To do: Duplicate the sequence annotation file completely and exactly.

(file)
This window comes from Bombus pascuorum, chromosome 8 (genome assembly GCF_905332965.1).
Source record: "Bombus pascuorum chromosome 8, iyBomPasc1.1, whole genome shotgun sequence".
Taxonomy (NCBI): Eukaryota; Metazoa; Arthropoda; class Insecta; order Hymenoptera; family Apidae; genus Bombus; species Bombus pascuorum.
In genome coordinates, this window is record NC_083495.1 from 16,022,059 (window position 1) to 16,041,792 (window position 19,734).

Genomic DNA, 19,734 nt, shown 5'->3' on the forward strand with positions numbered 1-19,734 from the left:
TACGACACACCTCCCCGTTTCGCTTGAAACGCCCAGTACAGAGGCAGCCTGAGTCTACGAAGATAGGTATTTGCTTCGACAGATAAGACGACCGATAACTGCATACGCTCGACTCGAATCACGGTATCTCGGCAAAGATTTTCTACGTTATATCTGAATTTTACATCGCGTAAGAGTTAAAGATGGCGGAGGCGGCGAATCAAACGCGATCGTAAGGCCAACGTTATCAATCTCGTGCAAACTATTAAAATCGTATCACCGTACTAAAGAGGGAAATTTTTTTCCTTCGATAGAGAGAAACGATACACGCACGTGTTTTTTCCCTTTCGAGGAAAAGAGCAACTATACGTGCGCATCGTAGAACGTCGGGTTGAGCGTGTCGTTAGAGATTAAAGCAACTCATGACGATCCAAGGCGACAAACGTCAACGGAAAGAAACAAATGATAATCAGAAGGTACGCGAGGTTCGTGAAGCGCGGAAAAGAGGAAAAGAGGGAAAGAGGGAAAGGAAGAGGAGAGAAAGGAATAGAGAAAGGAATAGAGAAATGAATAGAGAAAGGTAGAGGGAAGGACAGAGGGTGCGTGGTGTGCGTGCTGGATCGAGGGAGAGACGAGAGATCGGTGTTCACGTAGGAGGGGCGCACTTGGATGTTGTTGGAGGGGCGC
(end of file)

This window comes from Bombus pascuorum, chromosome 8 (genome assembly GCF_905332965.1).
Source record: "Bombus pascuorum chromosome 8, iyBomPasc1.1, whole genome shotgun sequence".
Taxonomy (NCBI): Eukaryota; Metazoa; Arthropoda; class Insecta; order Hymenoptera; family Apidae; genus Bombus; species Bombus pascuorum.
In genome coordinates, this window is record NC_083495.1 from 16,022,059 (window position 1) to 16,041,792 (window position 19,734).

Genomic DNA, 19,734 nt, shown 5'->3' on the forward strand with positions numbered 1-19,734 from the left:
TACGACACACCTCCCCGTTTCGCTTGAAACGCCCAGTACAGAGGCAGCCTGAGTCTACGAAGATAGGTATTTGCTTCGACAGATAAGACGACCGATAACTGCATACGCTCGACTCGAATCACGGTATCTCGGCAAAGATTTTCTACGTTATATCTGAATTTTACATCGCGTAAGAGTTAAAGATGGCGGAGGCGGCGAATCAAACGCGATCGTAAGGCCAACGTTATCAATCTCGTGCAAACTATTAAAATCGTATCACCGTACTAAAGAGGGAAATTTTTTTCCTTCGATAGAGAGAAACGATACACGCACGTGTTTTTTCCCTTTCGAGGAAAAGAGCAACTATACGTGCGCATCGTAGAACGTCGGGTTGAGCGTGTCGTTAGAGATTAAAGCAACTCATGACGATCCAAGGCGACAAACGTCAACGGAAAGAAACAAATGATAATCAGAAGGTACGCGAGGTTCGTGAAGCGCGGAAAAGAGGAAAAGAGGGAAAGAGGGAAAGGAAGAGGAGAGAAAGGAATAGAGAAAGGAATAGAGAAATGAATAGAGAAAGGTAGAGGGAAGGACAGAGGGTGCGTGGTGTGCGTGCTGGATCGAGGGAGAGACGAGAGATCGGTGTTCACGTAGGAGGGGCGCACTTGGATGTTGTTGGAGGGGCGC